May 26, 2013

Coming home: Maine Olympians give back in the off-season

Seth Wescott and Julia Clukey are actively involved in efforts to guide the state's youth.

By Mike Lowe
Staff Writer

(Continued from page 1)

click image to enlarge

Seth Wescott returns to Carrabassett Valley each off-season.

John Patriquin / Staff Photographer

click image to enlarge

Julia Clukey returns to her home in Augusta in the off-season. “Maine made me the kind of person I am as an athlete,” said Clukey.

John Patriquin / Staff Photographer

Related headlines

"As I travel the world, yeah, there's bigger mountain ranges, there's warmer climates, there's different stuff. But I think we have such a unique blend. For me, being in touch with the four seasons, ... I couldn't live somewhere where there wasn't four seasons. It teaches you a lot about life, seeing that natural cycle every year. The more I go away, the more I want to come back."

And give back.

His work with WinterKids is important, he said, because it keeps children active in the cold months. "Without it, 10,000 kids wouldn't be exposed to winter sports," he said.

He did a fundraiser for the Camden Snow Bowl because he doesn't want to see the small hills disappear from Maine's skiing landscape. He holds a golf tournament that provides funds for a scholarship at Carrabassett Valley Academy. He is a spokesman for Maine's "Take it Outside" program designed to fight obesity. He works with Special Olympics Maine.

Wescott is involved with the Level Field Fund because he wants to see the next generation of athletes succeed. Among the beneficiaries of the Level Field Fund is Alex Tuttle, a snowboardcross racer from Stratton who could earn a spot on the next U.S. Olympic team.

He's involved with the state's lobstermen because, Wescott said, "I've got some friends in the industry and those guys have been struggling recently I want to help any way I can."

Josh Walker, the brand manager at Bern, said Wescott's efforts have raised about $6,000 this year for the Maine Lobstermen's Community Alliance, and he expects more next year. "Signature helmets are actually tough in terms of being successful," said Walker. "But Seth is traditionally a guy who sells a lot of products. I think this has been one of our more successful collaborations."

Bern is located in Kingston, Mass. Walker said Wescott's partnership with the lobstermen is indicative of the way he thinks.

"He's just a real special case," said Walker. "Most of his contemporaries would have moved to the West Coast, to bigger mountains. He's about creating local opportunities and helping local guys."


After competing in the Vancouver Olympics in 2010, Clukey began thinking that way, too.

Up stepped the Maine Beer & Wine Distributors Association. Nick Alberding, the president of the association, said it was looking for a way to reach out to young people about making good decisions. He met with Clukey and said "it didn't take more than two minutes to know that she was going to be the face of our campaign if she wanted to."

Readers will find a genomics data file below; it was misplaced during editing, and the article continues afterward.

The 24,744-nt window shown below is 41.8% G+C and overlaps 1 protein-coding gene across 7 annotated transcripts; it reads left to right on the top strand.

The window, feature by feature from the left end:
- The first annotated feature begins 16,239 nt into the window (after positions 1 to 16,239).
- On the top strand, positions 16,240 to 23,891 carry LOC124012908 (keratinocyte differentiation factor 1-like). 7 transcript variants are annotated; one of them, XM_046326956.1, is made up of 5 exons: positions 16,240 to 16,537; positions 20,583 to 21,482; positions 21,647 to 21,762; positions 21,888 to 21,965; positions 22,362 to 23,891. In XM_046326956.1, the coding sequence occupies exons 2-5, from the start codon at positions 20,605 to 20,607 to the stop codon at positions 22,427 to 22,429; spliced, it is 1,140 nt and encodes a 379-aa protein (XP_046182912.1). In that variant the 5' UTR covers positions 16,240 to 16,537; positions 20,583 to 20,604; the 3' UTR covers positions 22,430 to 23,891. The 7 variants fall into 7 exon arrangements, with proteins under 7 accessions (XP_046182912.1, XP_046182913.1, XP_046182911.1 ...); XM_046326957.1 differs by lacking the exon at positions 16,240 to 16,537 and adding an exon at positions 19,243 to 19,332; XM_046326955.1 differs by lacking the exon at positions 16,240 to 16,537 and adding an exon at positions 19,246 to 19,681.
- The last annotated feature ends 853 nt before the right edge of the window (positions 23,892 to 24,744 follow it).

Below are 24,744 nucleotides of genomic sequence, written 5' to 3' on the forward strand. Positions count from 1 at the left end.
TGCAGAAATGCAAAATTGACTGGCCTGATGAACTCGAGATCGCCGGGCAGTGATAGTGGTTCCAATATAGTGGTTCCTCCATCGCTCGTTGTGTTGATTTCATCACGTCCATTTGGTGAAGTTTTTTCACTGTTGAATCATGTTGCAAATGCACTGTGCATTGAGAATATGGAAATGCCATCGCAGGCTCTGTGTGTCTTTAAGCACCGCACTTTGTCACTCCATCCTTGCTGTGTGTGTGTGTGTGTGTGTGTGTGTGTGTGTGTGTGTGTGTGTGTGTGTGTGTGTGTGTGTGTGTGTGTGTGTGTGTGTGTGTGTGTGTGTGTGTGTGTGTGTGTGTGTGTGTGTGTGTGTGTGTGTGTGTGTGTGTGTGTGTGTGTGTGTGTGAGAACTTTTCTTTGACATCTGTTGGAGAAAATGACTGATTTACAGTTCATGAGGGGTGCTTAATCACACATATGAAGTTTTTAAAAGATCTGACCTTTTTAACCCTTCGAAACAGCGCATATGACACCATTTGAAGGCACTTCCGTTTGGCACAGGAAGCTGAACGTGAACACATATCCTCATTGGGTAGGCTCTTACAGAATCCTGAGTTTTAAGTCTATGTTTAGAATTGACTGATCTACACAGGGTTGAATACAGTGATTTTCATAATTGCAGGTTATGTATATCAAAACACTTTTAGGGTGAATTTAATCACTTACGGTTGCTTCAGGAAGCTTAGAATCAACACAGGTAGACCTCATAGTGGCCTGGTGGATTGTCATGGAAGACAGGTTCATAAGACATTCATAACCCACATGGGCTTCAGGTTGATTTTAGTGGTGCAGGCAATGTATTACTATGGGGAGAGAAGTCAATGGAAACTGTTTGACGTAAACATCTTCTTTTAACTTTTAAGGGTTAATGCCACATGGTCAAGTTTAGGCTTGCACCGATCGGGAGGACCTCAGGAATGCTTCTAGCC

She is, he said, and has been everything the association could have hoped.

"She is so committed to touching young people," he said. "Her gift is that when she walks into a room, (the students) all light up. It's her physical presence, her big smile, her approachability, stuff you can't teach. ... To have someone like Julia, completely accessible, to touch, hear and speak to, is a gift. It's a gift to them, a gift to Julia, a gift to the state."

This was exactly the platform Clukey was looking for as well. So she travels across the state talking to high school and middle school students. The tour includes a video that introduces Clukey to her audience -- she said maybe half of the students know what her sport is -- and then she talks about setting goals, finding what you love to do and striving toward achieving that goal.

She is proud of the Responsibility Tour, but takes even greater pride in her summer camp -- perhaps because it is so personal to her. Julia Clukey's Camp for Girls, co-sponsored by the Kennebec Valley YMCA in Augusta and the Maine Beer & Wine Distributors Association, is for girls 8-12 and lasts 10 days on Maranacook Lake. Clukey is there every day. She interacts with the girls in activities (kayaking, swimming, archery) and life lessons (self-confidence, bullying, positive choices).

(Continued on page 3)

Were you interviewed for this story? If so, please fill out our accuracy form

Send question/comment to the editors

Further Discussion

Here at we value our readers and are committed to growing our community by encouraging you to add to the discussion. To ensure conscientious dialogue we have implemented a strict no-bullying policy. To participate, you must follow our Terms of Use.

Questions about the article? Add them below and we’ll try to answer them or do a follow-up post as soon as we can. Technical problems? Email them to us with an exact description of the problem. Make sure to include:
  • Type of computer or mobile device your are using
  • Exact operating system and browser you are viewing the site on (TIP: You can easily determine your operating system here.)